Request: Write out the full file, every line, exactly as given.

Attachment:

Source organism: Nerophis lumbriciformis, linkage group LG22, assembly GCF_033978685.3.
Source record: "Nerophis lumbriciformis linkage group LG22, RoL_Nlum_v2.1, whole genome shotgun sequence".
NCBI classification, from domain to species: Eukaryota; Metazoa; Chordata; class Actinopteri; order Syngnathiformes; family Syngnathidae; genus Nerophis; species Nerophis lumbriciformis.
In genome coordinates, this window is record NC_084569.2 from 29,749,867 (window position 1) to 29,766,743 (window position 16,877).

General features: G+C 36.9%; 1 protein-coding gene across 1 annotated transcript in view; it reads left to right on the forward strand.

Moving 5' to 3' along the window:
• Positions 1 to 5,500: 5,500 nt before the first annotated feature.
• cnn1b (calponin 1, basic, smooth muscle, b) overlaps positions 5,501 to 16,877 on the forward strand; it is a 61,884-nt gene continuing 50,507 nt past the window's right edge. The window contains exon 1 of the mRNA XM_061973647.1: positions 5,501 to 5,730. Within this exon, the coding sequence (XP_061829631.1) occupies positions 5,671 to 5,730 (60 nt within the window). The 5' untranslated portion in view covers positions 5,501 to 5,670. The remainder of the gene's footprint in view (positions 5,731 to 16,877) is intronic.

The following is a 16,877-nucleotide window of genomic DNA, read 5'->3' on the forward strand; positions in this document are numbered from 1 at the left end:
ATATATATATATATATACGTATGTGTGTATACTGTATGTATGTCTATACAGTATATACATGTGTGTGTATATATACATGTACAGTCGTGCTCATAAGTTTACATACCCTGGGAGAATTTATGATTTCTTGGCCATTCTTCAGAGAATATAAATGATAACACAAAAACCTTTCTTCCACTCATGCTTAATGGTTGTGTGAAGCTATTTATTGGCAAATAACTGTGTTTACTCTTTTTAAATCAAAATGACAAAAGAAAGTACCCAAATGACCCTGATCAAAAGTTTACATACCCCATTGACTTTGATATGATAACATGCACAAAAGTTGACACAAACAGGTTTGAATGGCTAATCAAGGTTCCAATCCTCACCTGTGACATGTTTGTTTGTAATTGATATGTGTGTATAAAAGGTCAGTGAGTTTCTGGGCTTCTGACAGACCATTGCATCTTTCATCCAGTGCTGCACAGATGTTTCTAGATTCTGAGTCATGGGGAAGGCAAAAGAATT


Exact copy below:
Source organism: Nerophis lumbriciformis, linkage group LG22, assembly GCF_033978685.3.
Source record: "Nerophis lumbriciformis linkage group LG22, RoL_Nlum_v2.1, whole genome shotgun sequence".
NCBI classification, from domain to species: Eukaryota; Metazoa; Chordata; class Actinopteri; order Syngnathiformes; family Syngnathidae; genus Nerophis; species Nerophis lumbriciformis.
In genome coordinates, this window is record NC_084569.2 from 29,749,867 (window position 1) to 29,766,743 (window position 16,877).

General features: G+C 36.9%; 1 protein-coding gene across 1 annotated transcript in view; it reads left to right on the forward strand.

Moving 5' to 3' along the window:
• Positions 1 to 5,500: 5,500 nt before the first annotated feature.
• cnn1b (calponin 1, basic, smooth muscle, b) overlaps positions 5,501 to 16,877 on the forward strand; it is a 61,884-nt gene continuing 50,507 nt past the window's right edge. The window contains exon 1 of the mRNA XM_061973647.1: positions 5,501 to 5,730. Within this exon, the coding sequence (XP_061829631.1) occupies positions 5,671 to 5,730 (60 nt within the window). The 5' untranslated portion in view covers positions 5,501 to 5,670. The remainder of the gene's footprint in view (positions 5,731 to 16,877) is intronic.

The following is a 16,877-nucleotide window of genomic DNA, read 5'->3' on the forward strand; positions in this document are numbered from 1 at the left end:
ATATATATATATATATACGTATGTGTGTATACTGTATGTATGTCTATACAGTATATACATGTGTGTGTATATATACATGTACAGTCGTGCTCATAAGTTTACATACCCTGGGAGAATTTATGATTTCTTGGCCATTCTTCAGAGAATATAAATGATAACACAAAAACCTTTCTTCCACTCATGCTTAATGGTTGTGTGAAGCTATTTATTGGCAAATAACTGTGTTTACTCTTTTTAAATCAAAATGACAAAAGAAAGTACCCAAATGACCCTGATCAAAAGTTTACATACCCCATTGACTTTGATATGATAACATGCACAAAAGTTGACACAAACAGGTTTGAATGGCTAATCAAGGTTCCAATCCTCACCTGTGACATGTTTGTTTGTAATTGATATGTGTGTATAAAAGGTCAGTGAGTTTCTGGGCTTCTGACAGACCATTGCATCTTTCATCCAGTGCTGCACAGATGTTTCTAGATTCTGAGTCATGGGGAAGGCAAAAGAATT